1973 Holden HQ GTS 350 Monaro Sedan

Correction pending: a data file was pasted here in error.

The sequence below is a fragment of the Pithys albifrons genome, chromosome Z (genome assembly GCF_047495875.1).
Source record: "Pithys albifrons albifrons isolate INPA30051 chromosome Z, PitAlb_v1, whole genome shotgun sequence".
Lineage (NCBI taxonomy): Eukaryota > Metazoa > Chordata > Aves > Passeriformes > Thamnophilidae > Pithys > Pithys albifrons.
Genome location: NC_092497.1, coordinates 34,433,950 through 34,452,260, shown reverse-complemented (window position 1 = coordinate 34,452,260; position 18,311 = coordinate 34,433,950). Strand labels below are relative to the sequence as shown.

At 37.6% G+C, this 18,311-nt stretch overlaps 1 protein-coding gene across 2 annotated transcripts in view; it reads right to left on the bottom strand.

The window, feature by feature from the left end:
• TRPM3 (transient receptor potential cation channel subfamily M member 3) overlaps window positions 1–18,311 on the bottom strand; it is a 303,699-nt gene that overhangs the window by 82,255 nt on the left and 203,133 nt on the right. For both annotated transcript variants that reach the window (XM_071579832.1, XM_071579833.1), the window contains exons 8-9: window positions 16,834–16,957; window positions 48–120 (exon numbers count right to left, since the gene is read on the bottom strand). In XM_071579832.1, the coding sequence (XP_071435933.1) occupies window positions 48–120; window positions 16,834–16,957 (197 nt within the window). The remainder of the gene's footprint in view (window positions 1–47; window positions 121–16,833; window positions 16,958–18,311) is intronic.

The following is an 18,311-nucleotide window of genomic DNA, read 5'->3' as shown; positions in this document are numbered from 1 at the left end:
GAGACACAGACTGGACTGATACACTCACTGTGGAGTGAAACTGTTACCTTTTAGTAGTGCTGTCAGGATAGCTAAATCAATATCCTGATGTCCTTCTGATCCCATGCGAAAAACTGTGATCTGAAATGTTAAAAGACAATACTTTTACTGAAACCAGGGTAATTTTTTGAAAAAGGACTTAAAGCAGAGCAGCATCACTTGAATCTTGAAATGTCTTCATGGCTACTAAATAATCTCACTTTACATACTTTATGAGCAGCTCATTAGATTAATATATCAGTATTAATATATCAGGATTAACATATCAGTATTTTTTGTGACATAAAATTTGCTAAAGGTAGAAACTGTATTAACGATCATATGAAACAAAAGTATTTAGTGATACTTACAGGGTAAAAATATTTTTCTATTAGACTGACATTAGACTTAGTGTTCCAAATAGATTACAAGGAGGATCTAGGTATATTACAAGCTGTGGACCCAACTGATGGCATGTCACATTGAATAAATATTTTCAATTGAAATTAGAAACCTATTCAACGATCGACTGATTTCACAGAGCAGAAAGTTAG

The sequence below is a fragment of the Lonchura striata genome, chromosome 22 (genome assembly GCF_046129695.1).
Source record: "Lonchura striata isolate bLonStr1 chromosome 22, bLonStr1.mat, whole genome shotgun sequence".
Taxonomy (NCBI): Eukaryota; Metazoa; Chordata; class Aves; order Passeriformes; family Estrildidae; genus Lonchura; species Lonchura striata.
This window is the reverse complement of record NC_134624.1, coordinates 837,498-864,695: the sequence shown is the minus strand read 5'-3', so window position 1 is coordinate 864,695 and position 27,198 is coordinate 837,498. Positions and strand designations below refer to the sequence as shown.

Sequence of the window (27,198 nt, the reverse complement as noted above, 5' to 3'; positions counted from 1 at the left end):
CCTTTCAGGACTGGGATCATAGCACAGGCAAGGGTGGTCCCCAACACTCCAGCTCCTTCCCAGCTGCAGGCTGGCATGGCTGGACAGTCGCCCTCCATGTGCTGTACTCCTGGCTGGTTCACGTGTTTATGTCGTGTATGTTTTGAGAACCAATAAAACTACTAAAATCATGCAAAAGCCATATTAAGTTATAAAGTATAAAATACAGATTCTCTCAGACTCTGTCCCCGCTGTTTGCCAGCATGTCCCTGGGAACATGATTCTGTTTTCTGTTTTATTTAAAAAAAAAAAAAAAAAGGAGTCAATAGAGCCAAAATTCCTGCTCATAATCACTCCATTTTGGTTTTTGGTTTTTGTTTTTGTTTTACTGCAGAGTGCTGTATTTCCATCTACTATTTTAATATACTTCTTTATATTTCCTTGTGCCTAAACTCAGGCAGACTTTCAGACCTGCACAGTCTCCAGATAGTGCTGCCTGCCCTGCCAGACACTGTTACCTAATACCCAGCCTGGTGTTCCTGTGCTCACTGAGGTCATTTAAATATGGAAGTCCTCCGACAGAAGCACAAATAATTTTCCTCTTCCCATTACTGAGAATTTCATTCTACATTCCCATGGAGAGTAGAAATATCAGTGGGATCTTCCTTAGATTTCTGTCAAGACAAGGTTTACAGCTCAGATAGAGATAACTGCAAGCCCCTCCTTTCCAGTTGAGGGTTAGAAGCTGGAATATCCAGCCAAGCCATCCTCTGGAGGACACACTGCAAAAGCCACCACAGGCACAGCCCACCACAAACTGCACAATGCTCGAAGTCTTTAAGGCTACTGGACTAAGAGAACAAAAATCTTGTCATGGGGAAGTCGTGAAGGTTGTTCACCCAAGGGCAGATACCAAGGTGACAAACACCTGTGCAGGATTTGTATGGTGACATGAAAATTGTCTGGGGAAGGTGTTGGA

“It makes you enjoy motoring all over again” was the quote from Peter Brock in Holden’s advertising for the new Monaro GTS and the hottest model in the HQ range certainly looked capable of doing just that, with its rally-style blacked out bonnet, boot lid and grille, triple vents and unique wheel trims. Based on the all-new HQ series introduced in July 1971, the latest Monaro was offered in both two and four-door guises for the first time, the latter arriving in March 1973 following the positive reaction to Holden’s limited edition SS sedan. The HQ was a vastly improved car, employing monocoque construction for a stiffer shell, four-wheel coil suspension, better brakes and modern exterior styling. The Monaro range was expanded to include three trim levels, the base model joined by the more luxury oriented LS (essentially a two-door Premier) and the sporty GTS packages. Boasting sports steel wheels, a well-equipped premium interior and revised exterior styling, the GTS had the 253-cid V8 as standard, with the home-grown 308-cid (with 240 horsepower on tap) or Chevrolet 350-cid V8s optional. The HQ was the final Monaro offered with the option of the Chevrolet-sourced 350-cid V8, churning out a thumping 275bhp and 360lb/ft of torque, with a choice of M41 Turbo Hydra-Matic 400 auto transmission or the much less commonly specified heavy-duty fully-synchro four-speed manual. Boasting steel sports wheels, well equipped premium interior and revised exterior styling, the Monaro GTS package was available at the hefty price of $4,635 when a base Kingswood was nearly $2,000 cheaper. Underneath, the HQ’s suspension was beefed up with heavy duty shock absorbers, up-rated springs and stiffer stabiliser bars, while power assisted ventilated disc brakes up front, quicker steering ratio and a limited-slip diff at the rear transformed the Holden into a real driver’s car. Inside the GTS’s cabin, there were bucket seats (with houndstooth check seat trim an option) and a gunmetal-finish dash with full instrumentation, including a tacho. Production figures for the Monaro are a little uncertain but it would appear no more than 800 HQ Monaro GTS sedans were made with the 350-cid V8, of which an estimated 200 came with the Muncie four-speed 'box (from the total HQ Monaro GTS production of 13,000), with survivors few and far between and it has long been recognised as one of the most collectible Holdens ever produced.